To make sure you are not stressing the cap, make sure you run a couple of test runs to measure your process with a good Temperature Profiler (logger) to prove that you did not subject cap to a temperature ramp rates or peak value beyond the specifications for the part.
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Paul Austen
Senior Project Engineer
Electronic Controls Design Inc
Paul been with Electronic Controls Design Inc. (ECD) in Milwaukie, Oregon for over 34 years as a Senior Project Engineer. He has seen and worked with the electronic manufacturing industry from many points of view, including: technician, designer, manufacture, and customer. His focus has been the design and application of thermal process measurement tools used to improve manufacturing processes like: mass reflow and wave soldering, bread baking, paint and powder curing, metal heat treatment and more.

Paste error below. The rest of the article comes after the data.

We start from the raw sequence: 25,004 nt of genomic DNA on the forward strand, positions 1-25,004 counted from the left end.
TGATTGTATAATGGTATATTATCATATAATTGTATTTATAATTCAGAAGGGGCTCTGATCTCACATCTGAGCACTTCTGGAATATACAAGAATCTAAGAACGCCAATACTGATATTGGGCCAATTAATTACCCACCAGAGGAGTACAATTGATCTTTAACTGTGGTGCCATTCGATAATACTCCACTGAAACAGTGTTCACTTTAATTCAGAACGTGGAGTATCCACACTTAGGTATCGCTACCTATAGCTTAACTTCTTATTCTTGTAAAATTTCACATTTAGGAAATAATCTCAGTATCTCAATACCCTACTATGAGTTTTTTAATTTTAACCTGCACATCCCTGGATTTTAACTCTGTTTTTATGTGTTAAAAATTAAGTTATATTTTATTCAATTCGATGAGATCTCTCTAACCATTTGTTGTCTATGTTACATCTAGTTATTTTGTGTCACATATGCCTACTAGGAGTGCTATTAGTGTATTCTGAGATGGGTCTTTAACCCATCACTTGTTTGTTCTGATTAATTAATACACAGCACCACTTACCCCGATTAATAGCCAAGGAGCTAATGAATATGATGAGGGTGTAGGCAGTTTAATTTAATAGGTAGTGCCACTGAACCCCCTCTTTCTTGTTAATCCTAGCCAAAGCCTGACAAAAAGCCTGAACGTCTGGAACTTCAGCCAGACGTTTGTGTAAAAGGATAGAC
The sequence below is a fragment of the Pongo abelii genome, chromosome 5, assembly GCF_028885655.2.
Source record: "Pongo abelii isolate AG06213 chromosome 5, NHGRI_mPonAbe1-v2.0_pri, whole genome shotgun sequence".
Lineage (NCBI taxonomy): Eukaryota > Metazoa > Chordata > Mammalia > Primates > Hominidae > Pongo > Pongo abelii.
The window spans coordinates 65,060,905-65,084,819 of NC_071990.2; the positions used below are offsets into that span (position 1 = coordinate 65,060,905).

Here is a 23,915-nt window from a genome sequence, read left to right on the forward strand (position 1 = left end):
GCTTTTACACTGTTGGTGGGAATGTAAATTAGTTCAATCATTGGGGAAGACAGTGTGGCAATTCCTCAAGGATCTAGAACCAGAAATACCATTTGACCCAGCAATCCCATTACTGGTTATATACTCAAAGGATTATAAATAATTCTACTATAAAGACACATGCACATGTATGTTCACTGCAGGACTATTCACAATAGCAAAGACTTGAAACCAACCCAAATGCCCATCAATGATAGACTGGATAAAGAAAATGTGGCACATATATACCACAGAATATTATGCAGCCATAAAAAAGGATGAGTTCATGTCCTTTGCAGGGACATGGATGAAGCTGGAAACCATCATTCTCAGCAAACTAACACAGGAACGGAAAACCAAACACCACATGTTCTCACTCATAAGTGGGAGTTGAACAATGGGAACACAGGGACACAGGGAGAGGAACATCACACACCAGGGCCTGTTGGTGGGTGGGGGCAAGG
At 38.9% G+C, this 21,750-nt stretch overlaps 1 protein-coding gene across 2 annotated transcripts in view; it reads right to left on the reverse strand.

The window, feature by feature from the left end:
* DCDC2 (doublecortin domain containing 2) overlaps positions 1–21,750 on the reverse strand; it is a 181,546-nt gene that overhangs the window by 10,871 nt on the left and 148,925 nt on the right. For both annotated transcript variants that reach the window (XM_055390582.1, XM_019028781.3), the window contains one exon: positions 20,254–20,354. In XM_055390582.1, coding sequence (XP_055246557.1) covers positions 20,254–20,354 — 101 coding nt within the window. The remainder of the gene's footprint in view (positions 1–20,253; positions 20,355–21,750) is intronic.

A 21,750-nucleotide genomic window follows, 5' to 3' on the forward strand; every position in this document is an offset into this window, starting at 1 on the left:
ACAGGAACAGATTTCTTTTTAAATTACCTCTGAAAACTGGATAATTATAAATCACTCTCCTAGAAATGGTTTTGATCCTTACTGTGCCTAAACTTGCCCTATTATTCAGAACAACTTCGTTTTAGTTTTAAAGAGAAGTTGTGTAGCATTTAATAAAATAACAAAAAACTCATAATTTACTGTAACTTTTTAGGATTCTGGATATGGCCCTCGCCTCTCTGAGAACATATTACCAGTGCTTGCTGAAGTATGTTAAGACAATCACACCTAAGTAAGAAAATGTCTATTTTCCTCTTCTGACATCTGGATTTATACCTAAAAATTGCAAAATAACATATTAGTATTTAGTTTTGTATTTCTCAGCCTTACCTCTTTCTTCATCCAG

The degree of sensitivity of the ceramic cap depends on several things, including the body size and the type of dielectric. If you take a conservative approach, you can look to what has been done in the wave soldering process for some guidance. The rule of thumb there is that we preheat at less than 2 C/second to a temperature within about 110 C of the wave temperature. The 110 C "shock" is considered acceptable for all but the largest body sizes (larger than 1812). If we design a process around this, we would envision preheating the entire assembly, then soldering the jumper using controlled heat. The process might look something like this:
  • Install and route the jumper; bond the jumper to the board as required